len from the lips of gentlemen upon this floor,
still I am opposed to the provisions contained
in this proposed section, because I believe
they are counter to tine political reasons
which have brought us to adopt the poli-
cy we have already incorporated into this
constitution. And representing a constitu-
ency which, so far as the portion I represent
is concerned, is a unit upon this subject, 1
must stand up here, if it is hut to utter a
protest against this proposition.
I have no objection to allowing the matter
to rest where the legislation of the State has
placed it, severe as I regard 'that legislation
to be. I have no objection to a provision
which meets the views I have heard expressed
upon this floor In regard to the custody of
these minor children that are helpless, and in
the bands of their masters to-day. But
there is no reciprocity in this proposition.
It is a proposition by which the master, if
he chooses, can have bound to him those
able-bodied males that constitute the great
hulk of the labor of the slaveholding coun-
ties, .and who are the very class upon which
your policy of emancipation really operates';
.while, if he chooses, he can decline to have
bound to him the helpless, whether young
or old, who are unable to render the service
he desires. I see no policy to be pursued in
regard to those who are too old to take care
of themselves. I see no proposition to have
apprenticed to the master, or to any one else,
those who are too young to take care of
themselves. But I see a proposition that
those who are able to take care of themselves,
and to assist in taking care of those others,
shall be re-enslaved to a certain extent for
the purpose of providing compensation to
those from whom they have been taken, 1
do say that if this policy is adopted it does
break up part of what we have done, not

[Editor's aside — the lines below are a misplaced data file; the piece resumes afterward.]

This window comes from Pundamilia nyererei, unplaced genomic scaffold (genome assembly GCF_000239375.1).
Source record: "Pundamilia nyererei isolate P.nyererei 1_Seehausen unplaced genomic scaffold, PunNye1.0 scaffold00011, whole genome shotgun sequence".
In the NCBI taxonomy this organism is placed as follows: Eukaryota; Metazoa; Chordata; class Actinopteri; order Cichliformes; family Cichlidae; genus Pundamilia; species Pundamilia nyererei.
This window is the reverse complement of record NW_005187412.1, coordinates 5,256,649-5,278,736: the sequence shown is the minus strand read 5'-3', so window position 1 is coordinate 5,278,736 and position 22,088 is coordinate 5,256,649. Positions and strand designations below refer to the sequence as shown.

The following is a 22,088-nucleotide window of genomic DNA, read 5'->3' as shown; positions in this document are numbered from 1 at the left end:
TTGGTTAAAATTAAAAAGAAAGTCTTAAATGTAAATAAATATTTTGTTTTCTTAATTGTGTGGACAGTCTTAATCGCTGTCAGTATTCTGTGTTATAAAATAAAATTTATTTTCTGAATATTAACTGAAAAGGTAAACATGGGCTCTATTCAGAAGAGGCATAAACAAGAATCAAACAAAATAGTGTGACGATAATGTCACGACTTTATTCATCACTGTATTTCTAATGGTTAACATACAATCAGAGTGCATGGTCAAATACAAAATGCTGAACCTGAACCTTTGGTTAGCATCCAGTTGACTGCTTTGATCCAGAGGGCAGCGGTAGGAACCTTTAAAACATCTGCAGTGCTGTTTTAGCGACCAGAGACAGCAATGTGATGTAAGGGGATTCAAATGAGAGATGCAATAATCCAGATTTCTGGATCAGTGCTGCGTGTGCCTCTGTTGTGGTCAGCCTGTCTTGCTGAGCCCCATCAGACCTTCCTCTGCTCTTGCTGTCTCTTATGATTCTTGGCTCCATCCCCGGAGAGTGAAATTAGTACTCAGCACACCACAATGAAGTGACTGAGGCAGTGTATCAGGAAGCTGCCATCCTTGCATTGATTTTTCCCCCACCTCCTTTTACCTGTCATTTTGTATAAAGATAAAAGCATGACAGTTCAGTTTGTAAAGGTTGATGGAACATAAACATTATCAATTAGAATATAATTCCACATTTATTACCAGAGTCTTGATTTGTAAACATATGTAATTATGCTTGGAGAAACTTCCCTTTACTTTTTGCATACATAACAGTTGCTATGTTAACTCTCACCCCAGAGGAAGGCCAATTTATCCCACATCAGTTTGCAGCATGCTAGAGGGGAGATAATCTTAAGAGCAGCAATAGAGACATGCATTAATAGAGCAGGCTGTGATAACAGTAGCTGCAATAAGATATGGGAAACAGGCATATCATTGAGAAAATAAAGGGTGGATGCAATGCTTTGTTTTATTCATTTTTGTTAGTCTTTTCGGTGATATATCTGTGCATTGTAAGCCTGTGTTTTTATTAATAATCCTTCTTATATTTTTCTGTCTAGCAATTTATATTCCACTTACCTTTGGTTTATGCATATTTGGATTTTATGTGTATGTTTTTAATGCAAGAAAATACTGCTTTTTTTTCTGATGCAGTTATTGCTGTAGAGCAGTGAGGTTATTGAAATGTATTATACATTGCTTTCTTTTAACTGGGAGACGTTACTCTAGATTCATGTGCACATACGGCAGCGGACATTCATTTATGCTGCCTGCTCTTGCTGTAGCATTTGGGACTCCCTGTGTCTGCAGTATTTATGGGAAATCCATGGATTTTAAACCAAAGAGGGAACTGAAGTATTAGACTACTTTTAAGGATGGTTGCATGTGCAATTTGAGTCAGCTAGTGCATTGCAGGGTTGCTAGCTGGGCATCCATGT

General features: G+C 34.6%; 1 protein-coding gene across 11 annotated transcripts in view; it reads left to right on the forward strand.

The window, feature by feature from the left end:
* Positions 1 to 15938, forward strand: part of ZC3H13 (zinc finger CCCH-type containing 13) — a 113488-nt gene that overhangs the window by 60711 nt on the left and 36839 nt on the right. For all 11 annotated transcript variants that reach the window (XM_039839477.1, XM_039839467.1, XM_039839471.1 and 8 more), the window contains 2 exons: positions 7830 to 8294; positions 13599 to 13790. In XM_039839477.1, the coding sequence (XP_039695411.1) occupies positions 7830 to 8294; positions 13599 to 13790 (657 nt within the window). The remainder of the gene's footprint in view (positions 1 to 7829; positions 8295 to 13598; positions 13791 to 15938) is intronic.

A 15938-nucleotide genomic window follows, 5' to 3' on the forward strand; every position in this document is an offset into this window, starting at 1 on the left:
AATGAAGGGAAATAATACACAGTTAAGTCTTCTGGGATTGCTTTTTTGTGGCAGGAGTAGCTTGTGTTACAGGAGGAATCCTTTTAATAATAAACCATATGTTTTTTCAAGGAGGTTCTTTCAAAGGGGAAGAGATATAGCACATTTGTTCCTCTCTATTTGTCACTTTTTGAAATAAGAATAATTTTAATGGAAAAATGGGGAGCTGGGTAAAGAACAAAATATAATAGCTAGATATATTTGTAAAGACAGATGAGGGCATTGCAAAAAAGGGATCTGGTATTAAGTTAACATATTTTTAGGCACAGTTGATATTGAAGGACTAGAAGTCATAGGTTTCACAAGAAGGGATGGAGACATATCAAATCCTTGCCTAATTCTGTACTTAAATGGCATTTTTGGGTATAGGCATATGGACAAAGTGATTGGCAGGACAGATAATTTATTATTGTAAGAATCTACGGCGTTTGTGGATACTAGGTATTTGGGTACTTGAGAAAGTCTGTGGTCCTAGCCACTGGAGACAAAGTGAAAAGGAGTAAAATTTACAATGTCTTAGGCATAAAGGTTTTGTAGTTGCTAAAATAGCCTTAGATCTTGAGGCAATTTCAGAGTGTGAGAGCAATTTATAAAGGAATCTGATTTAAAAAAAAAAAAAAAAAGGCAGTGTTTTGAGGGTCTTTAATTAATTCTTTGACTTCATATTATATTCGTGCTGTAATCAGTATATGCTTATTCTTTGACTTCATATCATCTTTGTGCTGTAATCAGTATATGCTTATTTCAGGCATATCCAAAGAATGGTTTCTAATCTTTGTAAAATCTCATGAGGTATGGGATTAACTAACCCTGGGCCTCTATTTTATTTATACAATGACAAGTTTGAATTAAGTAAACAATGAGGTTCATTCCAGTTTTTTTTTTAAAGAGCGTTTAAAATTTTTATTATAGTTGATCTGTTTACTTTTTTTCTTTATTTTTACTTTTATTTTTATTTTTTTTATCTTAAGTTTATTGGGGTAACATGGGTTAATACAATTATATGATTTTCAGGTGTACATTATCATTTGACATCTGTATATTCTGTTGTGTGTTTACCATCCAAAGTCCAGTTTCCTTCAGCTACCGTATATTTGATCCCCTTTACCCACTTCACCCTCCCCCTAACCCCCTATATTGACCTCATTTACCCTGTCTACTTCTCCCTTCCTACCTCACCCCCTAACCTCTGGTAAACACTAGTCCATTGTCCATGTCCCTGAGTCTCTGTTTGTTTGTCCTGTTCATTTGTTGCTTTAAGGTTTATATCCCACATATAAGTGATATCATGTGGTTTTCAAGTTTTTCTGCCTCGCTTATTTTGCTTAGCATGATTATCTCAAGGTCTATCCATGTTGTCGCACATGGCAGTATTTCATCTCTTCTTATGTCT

upon a moral ground but upon a political
ground; and it Still keeps in what is actual
slavery a large class of the population of the
State, and still keeps the institution of slavery
Gentlemen say it is nothing but apprenticeship.
And what is apprenticeship, and what
are the laws about apprentices? By the con-
sent of the parents children may he appren-
ticed. And if children are vagrants and there
is nobody to take care of them, they are to be
apprenticed without the consent of the par-
ents, This is a proposition to apprentice all
persons of a certain class, whether they have
parents or not, whether they can take care of
themselves or not, whether there are those
who can and will take care of them or not—-
they are all to be apprenticed without the
consent of their parents, or without the con-
sent of any one for them. What is this bat a
modified system of slavery? When you take
these persons who have been held as slaves,
and say that as a class they shall all be ap-
prenticed to the same people who formerly

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Proceedings and Debates of the 1864 Constitutional Convention
Volume 102, Volume 1, Debates 1587   View pdf image (33K)